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Mason study calculates rise of assault weapons and high-capacity semiautomatic weapons as 'crime guns'

October 6, 2017

Christopher Koper

Mass shootings such as this month’s massacre in Las Vegas have highlighted debates concerning policies restricting ownership of semiautomatic assault weapons and high-capacity magazines. But there has been little examination of their use in gun crime more generally since the expiration of the federal ban on sales of those weapons in 2004.

George Mason University criminology professor Christopher Koper and a team of Mason researchers, including several students, have updated Dr. Koper’s earlier research on assault weapons for the U.S. Department of Justice.  The tallies represent regional as well as national statistics from a broad range of sources.

Among the findings:

  • High-capacity semiautomatics account for 22 percent to 36 percent of crime guns overall, depending on location, and 41 percent of guns used in murders of police.
  • Military-style assault weapons in particular account for 2 to 12 percent of guns used in crime overall, and 13 to 16 percent of guns used in murders of police.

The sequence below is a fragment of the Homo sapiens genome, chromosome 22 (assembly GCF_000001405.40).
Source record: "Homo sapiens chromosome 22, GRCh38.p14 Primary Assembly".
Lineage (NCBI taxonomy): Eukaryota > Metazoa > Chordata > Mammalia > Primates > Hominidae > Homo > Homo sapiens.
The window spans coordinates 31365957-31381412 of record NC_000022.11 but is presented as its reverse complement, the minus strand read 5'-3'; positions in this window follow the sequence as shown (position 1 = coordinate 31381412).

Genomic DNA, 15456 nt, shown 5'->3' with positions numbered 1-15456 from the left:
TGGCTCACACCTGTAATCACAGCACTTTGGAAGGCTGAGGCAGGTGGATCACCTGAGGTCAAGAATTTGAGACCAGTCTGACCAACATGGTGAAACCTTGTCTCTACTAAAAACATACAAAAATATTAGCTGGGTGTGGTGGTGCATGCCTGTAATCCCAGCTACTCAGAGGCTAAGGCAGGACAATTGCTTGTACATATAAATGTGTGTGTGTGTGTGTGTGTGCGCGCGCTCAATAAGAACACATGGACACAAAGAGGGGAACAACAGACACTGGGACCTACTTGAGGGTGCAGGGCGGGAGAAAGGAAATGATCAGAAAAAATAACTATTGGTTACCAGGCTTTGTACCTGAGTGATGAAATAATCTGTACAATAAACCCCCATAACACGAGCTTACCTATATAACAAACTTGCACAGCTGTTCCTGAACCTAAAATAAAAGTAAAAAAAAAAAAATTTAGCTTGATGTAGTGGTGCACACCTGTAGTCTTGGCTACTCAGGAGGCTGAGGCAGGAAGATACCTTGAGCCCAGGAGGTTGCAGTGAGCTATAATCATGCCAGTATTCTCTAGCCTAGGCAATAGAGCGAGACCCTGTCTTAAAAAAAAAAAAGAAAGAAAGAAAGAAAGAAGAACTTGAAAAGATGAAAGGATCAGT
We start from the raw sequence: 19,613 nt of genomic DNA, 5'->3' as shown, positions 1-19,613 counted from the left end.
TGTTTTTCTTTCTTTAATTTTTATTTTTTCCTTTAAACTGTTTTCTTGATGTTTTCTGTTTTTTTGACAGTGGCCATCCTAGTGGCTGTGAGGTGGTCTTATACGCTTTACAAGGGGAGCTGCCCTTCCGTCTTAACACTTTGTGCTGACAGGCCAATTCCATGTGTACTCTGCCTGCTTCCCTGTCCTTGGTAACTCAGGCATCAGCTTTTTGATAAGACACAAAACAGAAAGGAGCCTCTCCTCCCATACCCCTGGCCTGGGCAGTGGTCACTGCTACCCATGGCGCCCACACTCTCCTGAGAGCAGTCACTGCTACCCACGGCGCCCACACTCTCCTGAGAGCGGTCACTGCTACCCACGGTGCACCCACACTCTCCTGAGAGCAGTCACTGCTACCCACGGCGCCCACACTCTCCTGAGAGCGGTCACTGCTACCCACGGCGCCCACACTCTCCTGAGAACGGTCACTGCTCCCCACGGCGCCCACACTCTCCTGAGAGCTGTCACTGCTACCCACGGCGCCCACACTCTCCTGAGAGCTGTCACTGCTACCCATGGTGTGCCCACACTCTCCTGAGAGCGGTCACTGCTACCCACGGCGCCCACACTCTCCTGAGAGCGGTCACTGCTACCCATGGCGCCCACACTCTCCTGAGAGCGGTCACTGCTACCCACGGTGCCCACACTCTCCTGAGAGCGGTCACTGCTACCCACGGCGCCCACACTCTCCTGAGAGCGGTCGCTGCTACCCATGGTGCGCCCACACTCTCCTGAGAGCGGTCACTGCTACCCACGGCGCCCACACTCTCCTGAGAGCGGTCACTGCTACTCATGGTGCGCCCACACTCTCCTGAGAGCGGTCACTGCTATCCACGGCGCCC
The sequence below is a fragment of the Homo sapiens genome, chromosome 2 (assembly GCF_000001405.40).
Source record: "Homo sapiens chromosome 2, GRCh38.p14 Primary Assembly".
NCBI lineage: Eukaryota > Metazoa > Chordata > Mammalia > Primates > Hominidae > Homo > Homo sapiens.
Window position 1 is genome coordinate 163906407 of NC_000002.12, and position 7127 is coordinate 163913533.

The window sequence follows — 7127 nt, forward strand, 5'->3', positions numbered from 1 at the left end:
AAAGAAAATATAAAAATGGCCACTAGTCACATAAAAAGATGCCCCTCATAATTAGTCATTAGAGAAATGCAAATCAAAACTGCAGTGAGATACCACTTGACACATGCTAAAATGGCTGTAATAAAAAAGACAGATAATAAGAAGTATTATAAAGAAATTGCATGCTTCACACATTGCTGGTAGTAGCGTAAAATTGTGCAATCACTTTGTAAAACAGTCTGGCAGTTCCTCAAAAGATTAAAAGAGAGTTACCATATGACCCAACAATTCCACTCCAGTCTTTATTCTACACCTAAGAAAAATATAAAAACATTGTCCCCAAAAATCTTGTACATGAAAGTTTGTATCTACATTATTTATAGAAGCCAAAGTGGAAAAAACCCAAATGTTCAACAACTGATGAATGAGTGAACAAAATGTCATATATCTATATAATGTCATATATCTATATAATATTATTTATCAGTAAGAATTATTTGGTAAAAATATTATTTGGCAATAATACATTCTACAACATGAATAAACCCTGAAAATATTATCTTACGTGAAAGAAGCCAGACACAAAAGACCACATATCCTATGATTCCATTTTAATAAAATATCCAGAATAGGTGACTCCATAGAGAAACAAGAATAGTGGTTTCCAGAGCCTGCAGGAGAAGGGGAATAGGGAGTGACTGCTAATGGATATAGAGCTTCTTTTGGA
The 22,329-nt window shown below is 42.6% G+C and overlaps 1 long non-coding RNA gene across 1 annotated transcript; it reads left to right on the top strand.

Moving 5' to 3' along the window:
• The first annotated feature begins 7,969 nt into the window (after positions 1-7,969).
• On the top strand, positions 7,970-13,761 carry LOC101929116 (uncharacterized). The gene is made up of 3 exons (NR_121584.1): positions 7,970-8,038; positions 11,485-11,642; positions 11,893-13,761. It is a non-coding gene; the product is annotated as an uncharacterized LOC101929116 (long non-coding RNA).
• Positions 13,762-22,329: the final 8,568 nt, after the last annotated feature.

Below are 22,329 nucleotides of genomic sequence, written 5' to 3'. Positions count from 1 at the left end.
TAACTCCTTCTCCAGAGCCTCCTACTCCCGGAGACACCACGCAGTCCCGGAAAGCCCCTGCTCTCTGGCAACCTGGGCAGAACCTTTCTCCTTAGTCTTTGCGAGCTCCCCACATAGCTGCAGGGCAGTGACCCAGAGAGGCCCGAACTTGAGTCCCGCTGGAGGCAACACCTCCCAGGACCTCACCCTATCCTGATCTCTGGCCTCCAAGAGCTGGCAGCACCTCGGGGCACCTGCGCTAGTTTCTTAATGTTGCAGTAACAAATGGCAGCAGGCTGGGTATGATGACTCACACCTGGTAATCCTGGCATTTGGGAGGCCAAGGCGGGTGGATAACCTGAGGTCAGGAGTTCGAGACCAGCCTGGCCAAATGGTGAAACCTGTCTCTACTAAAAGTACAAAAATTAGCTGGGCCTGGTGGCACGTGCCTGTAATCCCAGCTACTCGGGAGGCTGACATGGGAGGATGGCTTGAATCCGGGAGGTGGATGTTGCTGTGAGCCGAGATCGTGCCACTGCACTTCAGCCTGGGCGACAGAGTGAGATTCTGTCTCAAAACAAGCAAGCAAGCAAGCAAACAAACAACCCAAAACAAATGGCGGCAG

• Assault weapons and other high capacity semiautomatics appear to be used in up to 57 percent of firearm mass murders.
  • The share of gun crimes involving high-capacity semiautomatics has increased, depending on location and crime categories, between 33 and 112 percent since the expiration of the federal ban.

Christopher Koper can be reached at 703-993-4982 or

For more information contact Buzz McClain at 703-727-0230 or

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George Mason University is Virginia’s largest public research university. Located near Washington, D.C., Mason enrolls 35,000 students from 130 countries and all 50 states. Mason has grown rapidly over the past half-century and is recognized for its innovation and entrepreneurship, remarkable diversity and commitment to accessibility.